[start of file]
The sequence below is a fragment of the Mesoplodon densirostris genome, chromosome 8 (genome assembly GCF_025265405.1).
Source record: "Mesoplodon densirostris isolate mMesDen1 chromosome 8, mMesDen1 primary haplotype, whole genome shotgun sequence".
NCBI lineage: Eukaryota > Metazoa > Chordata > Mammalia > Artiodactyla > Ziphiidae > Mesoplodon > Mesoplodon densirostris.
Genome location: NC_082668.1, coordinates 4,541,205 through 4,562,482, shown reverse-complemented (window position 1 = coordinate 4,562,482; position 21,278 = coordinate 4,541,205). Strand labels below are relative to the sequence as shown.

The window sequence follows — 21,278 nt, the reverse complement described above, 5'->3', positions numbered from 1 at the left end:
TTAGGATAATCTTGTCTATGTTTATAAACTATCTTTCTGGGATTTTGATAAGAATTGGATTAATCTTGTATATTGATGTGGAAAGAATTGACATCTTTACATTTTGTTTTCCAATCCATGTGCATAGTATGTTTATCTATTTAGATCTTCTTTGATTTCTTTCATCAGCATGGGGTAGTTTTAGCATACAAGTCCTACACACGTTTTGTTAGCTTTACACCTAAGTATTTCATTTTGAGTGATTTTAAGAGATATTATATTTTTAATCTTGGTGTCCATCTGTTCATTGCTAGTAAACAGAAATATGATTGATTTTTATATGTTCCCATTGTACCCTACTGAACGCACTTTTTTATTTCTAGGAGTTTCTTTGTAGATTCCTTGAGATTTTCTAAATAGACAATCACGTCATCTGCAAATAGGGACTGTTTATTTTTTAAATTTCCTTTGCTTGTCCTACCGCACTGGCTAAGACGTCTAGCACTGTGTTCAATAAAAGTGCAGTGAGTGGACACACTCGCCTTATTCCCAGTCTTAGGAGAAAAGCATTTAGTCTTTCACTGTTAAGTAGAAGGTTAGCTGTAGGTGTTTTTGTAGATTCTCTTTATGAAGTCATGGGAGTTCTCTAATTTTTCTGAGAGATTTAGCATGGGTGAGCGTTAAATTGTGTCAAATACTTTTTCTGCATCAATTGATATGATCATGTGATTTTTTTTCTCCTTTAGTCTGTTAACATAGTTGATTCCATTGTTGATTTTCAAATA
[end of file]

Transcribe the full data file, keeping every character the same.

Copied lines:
The sequence below is a fragment of the Mesoplodon densirostris genome, chromosome 8 (genome assembly GCF_025265405.1).
Source record: "Mesoplodon densirostris isolate mMesDen1 chromosome 8, mMesDen1 primary haplotype, whole genome shotgun sequence".
NCBI lineage: Eukaryota > Metazoa > Chordata > Mammalia > Artiodactyla > Ziphiidae > Mesoplodon > Mesoplodon densirostris.
Genome location: NC_082668.1, coordinates 4,541,205 through 4,562,482, shown reverse-complemented (window position 1 = coordinate 4,562,482; position 21,278 = coordinate 4,541,205). Strand labels below are relative to the sequence as shown.

The window sequence follows — 21,278 nt, the reverse complement described above, 5'->3', positions numbered from 1 at the left end:
TTAGGATAATCTTGTCTATGTTTATAAACTATCTTTCTGGGATTTTGATAAGAATTGGATTAATCTTGTATATTGATGTGGAAAGAATTGACATCTTTACATTTTGTTTTCCAATCCATGTGCATAGTATGTTTATCTATTTAGATCTTCTTTGATTTCTTTCATCAGCATGGGGTAGTTTTAGCATACAAGTCCTACACACGTTTTGTTAGCTTTACACCTAAGTATTTCATTTTGAGTGATTTTAAGAGATATTATATTTTTAATCTTGGTGTCCATCTGTTCATTGCTAGTAAACAGAAATATGATTGATTTTTATATGTTCCCATTGTACCCTACTGAACGCACTTTTTTATTTCTAGGAGTTTCTTTGTAGATTCCTTGAGATTTTCTAAATAGACAATCACGTCATCTGCAAATAGGGACTGTTTATTTTTTAAATTTCCTTTGCTTGTCCTACCGCACTGGCTAAGACGTCTAGCACTGTGTTCAATAAAAGTGCAGTGAGTGGACACACTCGCCTTATTCCCAGTCTTAGGAGAAAAGCATTTAGTCTTTCACTGTTAAGTAGAAGGTTAGCTGTAGGTGTTTTTGTAGATTCTCTTTATGAAGTCATGGGAGTTCTCTAATTTTTCTGAGAGATTTAGCATGGGTGAGCGTTAAATTGTGTCAAATACTTTTTCTGCATCAATTGATATGATCATGTGATTTTTTTTCTCCTTTAGTCTGTTAACATAGTTGATTCCATTGTTGATTTTCAAATA